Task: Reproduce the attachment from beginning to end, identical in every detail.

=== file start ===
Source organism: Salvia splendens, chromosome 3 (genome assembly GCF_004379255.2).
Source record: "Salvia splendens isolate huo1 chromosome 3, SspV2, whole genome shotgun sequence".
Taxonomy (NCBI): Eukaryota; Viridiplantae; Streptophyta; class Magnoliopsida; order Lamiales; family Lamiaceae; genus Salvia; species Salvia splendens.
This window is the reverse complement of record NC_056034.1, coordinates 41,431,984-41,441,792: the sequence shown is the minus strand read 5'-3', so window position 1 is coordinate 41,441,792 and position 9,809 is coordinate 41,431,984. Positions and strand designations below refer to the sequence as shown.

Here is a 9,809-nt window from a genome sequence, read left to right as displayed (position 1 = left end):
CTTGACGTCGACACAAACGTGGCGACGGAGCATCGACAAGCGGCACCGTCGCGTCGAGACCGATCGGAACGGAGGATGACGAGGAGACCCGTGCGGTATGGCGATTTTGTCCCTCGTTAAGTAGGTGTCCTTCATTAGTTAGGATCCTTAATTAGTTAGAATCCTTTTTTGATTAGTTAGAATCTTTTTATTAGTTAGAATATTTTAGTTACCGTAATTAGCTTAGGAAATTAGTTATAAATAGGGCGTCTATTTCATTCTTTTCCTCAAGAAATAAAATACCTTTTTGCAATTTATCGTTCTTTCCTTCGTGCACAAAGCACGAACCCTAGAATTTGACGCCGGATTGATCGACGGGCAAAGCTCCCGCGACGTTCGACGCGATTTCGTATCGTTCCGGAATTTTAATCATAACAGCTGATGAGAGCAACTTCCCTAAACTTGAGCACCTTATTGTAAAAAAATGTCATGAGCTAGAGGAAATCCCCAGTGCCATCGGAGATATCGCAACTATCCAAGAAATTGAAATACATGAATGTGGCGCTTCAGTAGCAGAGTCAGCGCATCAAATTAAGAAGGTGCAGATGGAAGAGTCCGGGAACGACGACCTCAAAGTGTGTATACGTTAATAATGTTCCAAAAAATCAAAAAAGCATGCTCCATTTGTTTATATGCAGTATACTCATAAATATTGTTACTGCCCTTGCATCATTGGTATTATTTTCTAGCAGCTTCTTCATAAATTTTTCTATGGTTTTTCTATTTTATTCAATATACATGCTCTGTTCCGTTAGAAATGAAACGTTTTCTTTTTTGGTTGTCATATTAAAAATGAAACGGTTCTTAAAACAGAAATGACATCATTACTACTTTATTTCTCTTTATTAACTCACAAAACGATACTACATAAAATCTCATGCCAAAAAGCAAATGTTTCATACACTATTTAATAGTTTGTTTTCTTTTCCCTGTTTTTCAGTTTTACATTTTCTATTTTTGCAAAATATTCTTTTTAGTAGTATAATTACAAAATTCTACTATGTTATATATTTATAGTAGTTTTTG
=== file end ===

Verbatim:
Source organism: Salvia splendens, chromosome 3 (genome assembly GCF_004379255.2).
Source record: "Salvia splendens isolate huo1 chromosome 3, SspV2, whole genome shotgun sequence".
Taxonomy (NCBI): Eukaryota; Viridiplantae; Streptophyta; class Magnoliopsida; order Lamiales; family Lamiaceae; genus Salvia; species Salvia splendens.
This window is the reverse complement of record NC_056034.1, coordinates 41,431,984-41,441,792: the sequence shown is the minus strand read 5'-3', so window position 1 is coordinate 41,441,792 and position 9,809 is coordinate 41,431,984. Positions and strand designations below refer to the sequence as shown.

Here is a 9,809-nt window from a genome sequence, read left to right as displayed (position 1 = left end):
CTTGACGTCGACACAAACGTGGCGACGGAGCATCGACAAGCGGCACCGTCGCGTCGAGACCGATCGGAACGGAGGATGACGAGGAGACCCGTGCGGTATGGCGATTTTGTCCCTCGTTAAGTAGGTGTCCTTCATTAGTTAGGATCCTTAATTAGTTAGAATCCTTTTTTGATTAGTTAGAATCTTTTTATTAGTTAGAATATTTTAGTTACCGTAATTAGCTTAGGAAATTAGTTATAAATAGGGCGTCTATTTCATTCTTTTCCTCAAGAAATAAAATACCTTTTTGCAATTTATCGTTCTTTCCTTCGTGCACAAAGCACGAACCCTAGAATTTGACGCCGGATTGATCGACGGGCAAAGCTCCCGCGACGTTCGACGCGATTTCGTATCGTTCCGGAATTTTAATCATAACAGCTGATGAGAGCAACTTCCCTAAACTTGAGCACCTTATTGTAAAAAAATGTCATGAGCTAGAGGAAATCCCCAGTGCCATCGGAGATATCGCAACTATCCAAGAAATTGAAATACATGAATGTGGCGCTTCAGTAGCAGAGTCAGCGCATCAAATTAAGAAGGTGCAGATGGAAGAGTCCGGGAACGACGACCTCAAAGTGTGTATACGTTAATAATGTTCCAAAAAATCAAAAAAGCATGCTCCATTTGTTTATATGCAGTATACTCATAAATATTGTTACTGCCCTTGCATCATTGGTATTATTTTCTAGCAGCTTCTTCATAAATTTTTCTATGGTTTTTCTATTTTATTCAATATACATGCTCTGTTCCGTTAGAAATGAAACGTTTTCTTTTTTGGTTGTCATATTAAAAATGAAACGGTTCTTAAAACAGAAATGACATCATTACTACTTTATTTCTCTTTATTAACTCACAAAACGATACTACATAAAATCTCATGCCAAAAAGCAAATGTTTCATACACTATTTAATAGTTTGTTTTCTTTTCCCTGTTTTTCAGTTTTACATTTTCTATTTTTGCAAAATATTCTTTTTAGTAGTATAATTACAAAATTCTACTATGTTATATATTTATAGTAGTTTTTG